Owners of the iPhone and the iPod Touch can now access Wikipedia at any time. Independent of connectivity or wireless signal, nearly three million articles are being boasted to fit into Encyclopedia the mobile app. Patrick Collison wrote the application after spending some time with a new iPhone and no connection in Japan. After finishing the iPhone project, he adapted it for use on the OLPC (One Laptop Per Child) notebook.
Collison says in his O'Reilly interview from James Turner that not only does a mobile handset user spend quite a lot of time without connectivity, using a cached version of the application ends up being faster. Skipping browser launch and download time can really add up, and that is the bonus for having everything directly on the hard drive.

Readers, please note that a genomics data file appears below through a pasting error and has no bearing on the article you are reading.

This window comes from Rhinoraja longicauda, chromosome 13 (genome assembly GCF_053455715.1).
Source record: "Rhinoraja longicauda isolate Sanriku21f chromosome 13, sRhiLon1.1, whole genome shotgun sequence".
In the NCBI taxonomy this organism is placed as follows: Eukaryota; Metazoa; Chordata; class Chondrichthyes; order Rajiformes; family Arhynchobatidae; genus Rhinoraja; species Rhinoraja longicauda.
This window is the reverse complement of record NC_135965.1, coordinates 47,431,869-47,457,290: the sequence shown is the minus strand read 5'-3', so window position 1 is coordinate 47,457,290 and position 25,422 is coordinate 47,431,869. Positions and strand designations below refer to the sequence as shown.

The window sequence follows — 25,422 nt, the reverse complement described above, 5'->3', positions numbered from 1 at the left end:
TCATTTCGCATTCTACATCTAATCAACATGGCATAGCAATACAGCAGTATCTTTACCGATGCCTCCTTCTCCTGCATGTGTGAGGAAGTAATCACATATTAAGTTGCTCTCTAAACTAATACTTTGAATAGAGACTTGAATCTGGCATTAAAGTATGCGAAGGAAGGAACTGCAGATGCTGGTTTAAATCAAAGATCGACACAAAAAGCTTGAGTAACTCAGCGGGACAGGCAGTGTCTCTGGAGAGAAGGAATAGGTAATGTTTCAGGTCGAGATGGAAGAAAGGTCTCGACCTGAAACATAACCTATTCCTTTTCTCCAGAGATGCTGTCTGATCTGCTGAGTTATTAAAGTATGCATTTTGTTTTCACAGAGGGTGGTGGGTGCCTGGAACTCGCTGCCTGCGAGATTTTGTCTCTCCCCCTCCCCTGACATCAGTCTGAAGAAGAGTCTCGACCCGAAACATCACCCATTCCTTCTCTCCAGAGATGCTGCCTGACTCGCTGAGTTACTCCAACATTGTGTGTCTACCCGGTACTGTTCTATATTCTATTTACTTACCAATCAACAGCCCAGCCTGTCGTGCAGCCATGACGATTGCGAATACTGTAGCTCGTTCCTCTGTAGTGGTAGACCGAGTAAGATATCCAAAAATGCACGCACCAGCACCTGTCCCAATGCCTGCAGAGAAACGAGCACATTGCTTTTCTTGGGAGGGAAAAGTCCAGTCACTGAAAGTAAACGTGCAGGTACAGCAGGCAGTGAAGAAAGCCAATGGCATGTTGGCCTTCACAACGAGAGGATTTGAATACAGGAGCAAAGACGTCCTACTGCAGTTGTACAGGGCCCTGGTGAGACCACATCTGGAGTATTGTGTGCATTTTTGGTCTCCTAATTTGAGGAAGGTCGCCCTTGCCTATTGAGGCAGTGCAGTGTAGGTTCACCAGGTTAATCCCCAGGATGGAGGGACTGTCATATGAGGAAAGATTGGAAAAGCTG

Originally only available for jail-broken iPhones, popular demand spurred Collison to finish the legitimate port for the App Store, which was released in October 2008. The app is barely under two gigabytes in size, which is Apple's stated limit.
Because of infrastructure limits and bugs, it took three months for application to actually be a functioning part of the App Store - most apps are a couple of hundred kilobytes. So the initial application actually downloads itself after it is installed, allowing the user to pause and resume downloading entries until the entirety is finally local to the device.
While most iPhone Apps are made by developers that are also creating the content, in this case the content is already available. Instead, Collison's main job was to pare down the Wikipedia source data, which came out to an uncompressed twelve or thirteen gigabytes.
The custom format of Encyclopedia has limited metadata, paring the "verbose XML format" that Collison describes into an efficient binary. This process alone strips out twenty to thirty percent. The rest of the shrinking is performed by cutting out images and video, removing references, info boxes and templates.